Why Benghazi Is Overwhelmingly Important
There is something terribly and tragically and importantly symbolic about the Benghazi attack that may be lost in the tidal wave of details about what happened on September 11, 2012, in an incident where four American officials were murdered in a terrorist attack. This point stands at the heart of everything that has happened in American society and intellectual life during the last decade.
And that point is this:
America was attacked once again on September 11, attacked by al-Qaeda in an attempt to destroy the United States -- as ridiculous as that goal might seem. Yet: the U.S. government blamed the attack on America itself.
Other reasons can be adduced for the official position that what happened that day was due to a video insulting Islam rather than a terrorist attack, but this is the factor of overwhelming importance. It transformed the situation in the following ways:
-- Muslims were the victims of American misbehavior, a point emerging from the administration’s wider worldview of U.S. aggression and Third World suffering, as in the lectures of all those left-wing anti-American academics and the sermons of Jeremiah Wright.
-- “Hate speech” and racism (as “Islamophobia” is often reconfigured) were the cause of troubles.
-- While freedom of speech and such liberties should be defended, they must be limited in some ways to prevent further trouble.
-- America’s proper posture should be one of apology, as in the advertisements that Secretary of State Hilary Clinton made for the Pakistani and other media.
-- The "misblaming," to coin a word, of the video showed terrorist groups that not only can they attack Americans, but they can do so without fear of punishment ... or even of blame! As the House of Representatives' hearings show, the misattribution of responsibility also delayed the FBI's investigation, perhaps conclusively so.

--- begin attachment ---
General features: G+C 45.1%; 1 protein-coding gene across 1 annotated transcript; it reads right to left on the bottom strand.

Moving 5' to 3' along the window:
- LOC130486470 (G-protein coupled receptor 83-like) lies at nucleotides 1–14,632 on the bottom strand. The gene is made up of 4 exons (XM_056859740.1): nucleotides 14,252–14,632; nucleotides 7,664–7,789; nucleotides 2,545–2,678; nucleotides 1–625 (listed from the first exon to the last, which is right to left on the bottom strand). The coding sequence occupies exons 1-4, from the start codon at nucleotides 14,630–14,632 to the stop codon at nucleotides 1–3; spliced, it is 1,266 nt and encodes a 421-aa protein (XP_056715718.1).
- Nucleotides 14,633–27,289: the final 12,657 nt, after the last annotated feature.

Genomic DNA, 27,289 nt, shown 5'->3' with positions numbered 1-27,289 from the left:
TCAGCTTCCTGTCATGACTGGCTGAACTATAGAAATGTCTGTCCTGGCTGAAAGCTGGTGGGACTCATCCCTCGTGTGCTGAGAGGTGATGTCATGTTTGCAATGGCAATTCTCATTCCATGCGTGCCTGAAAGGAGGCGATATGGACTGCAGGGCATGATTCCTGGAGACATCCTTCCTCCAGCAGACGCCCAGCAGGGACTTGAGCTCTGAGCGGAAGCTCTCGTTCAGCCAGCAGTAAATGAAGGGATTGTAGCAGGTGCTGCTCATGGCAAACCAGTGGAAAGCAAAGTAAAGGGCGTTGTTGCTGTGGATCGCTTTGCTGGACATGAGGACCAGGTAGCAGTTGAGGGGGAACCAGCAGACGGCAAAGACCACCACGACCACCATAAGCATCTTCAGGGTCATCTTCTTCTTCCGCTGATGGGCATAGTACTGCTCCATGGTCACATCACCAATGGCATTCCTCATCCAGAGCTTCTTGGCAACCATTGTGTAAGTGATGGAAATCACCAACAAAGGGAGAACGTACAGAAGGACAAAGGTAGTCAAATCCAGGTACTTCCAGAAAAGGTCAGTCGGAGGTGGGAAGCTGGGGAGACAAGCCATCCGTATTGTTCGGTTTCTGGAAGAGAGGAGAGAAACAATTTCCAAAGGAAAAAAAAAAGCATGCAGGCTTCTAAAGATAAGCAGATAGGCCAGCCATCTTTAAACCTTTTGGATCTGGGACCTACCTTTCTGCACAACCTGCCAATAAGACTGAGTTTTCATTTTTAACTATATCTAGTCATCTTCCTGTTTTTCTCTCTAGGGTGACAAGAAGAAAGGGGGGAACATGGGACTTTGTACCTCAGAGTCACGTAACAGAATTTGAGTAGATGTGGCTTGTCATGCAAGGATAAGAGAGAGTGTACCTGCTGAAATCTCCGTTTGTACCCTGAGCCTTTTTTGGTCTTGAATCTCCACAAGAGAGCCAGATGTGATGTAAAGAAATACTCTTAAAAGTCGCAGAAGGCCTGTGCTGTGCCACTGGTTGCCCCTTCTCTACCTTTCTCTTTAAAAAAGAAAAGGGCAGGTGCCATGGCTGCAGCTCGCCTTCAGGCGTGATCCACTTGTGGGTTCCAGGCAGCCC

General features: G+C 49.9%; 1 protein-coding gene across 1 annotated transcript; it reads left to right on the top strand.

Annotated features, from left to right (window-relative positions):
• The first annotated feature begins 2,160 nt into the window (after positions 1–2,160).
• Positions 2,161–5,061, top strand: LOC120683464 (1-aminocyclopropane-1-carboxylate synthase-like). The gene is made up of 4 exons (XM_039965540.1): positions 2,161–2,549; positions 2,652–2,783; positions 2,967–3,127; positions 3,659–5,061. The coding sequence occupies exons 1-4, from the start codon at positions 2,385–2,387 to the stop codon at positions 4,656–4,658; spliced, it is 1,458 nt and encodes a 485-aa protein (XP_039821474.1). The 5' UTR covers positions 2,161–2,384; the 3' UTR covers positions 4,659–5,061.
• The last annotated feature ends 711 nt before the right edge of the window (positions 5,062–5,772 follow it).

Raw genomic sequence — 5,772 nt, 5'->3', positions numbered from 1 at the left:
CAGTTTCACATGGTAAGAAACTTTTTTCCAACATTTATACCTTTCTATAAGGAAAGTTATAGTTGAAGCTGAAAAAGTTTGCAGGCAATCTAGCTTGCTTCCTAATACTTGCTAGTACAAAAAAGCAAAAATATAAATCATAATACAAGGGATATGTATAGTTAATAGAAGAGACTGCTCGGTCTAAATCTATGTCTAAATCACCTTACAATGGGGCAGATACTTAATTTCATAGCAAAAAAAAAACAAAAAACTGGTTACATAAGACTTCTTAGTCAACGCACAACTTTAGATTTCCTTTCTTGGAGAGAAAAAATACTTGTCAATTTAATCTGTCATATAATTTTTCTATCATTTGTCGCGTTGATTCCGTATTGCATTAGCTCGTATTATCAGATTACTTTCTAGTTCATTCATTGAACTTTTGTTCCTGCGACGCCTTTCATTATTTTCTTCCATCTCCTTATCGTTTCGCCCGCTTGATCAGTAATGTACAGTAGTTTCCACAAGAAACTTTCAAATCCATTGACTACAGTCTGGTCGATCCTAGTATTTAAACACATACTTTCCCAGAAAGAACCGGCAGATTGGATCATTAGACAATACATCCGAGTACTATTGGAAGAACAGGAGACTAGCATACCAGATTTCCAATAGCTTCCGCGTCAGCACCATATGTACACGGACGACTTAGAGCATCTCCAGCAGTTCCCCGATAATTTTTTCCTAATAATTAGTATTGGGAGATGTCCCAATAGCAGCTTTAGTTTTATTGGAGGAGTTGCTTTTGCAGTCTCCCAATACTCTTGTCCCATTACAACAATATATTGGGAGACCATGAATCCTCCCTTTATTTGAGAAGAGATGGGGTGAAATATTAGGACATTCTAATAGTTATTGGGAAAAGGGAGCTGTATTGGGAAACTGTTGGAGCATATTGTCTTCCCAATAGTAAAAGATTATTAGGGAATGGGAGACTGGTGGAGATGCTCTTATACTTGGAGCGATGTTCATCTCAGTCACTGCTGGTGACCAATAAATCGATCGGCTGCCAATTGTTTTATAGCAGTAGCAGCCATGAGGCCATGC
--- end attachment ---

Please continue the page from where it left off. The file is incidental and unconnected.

-- The exercise of American power has been the cause of America’s problems, not an excess of appeasement. The chickens -- in Wright’s phrase -- are merely coming home to roost. Yet once the video was blamed -- the video which few in the Middle East were aware of -- there were in fact further anti-American riots in different countries, now over the video which Clinton and others made known, in which dozens of people died. This showed that appeasement and apology caused worse problems.
-- The solution to these Middle East conflicts required a change in U.S. policies in order to avoid further offense. This meant distancing from Israel and even historic Arab allies, showing respect and encouragement even for “moderate” Islamist movements, and other measures.
In short, this is the stance of blaming America and exonerating its enemies that has seized hold of the national consciousness. Of course, parallel responses met the Boston bombing, as the mass media and academics scrambled to give alternative explanations to the terrorists’ motives.
The truth is, however, extremely simple: the United States faces a revolutionary Islamist movement that will neither go away nor moderate itself.
To understand this movement and its ideology, how it is and is not rooted in Islam, its weaknesses and divisions, the forces willing to help combat it, and the ways to devise strategies to battle it is the prime international need for the moment. It is as necessary to do these things for revolutionary Islamism today as it was to do the same things regarding Nazism in the 1930s and 1940s and for communism in the 1940s and 1950s.
Yet the U.S. armed forces and other institutions are forbidden from holding this inquiry.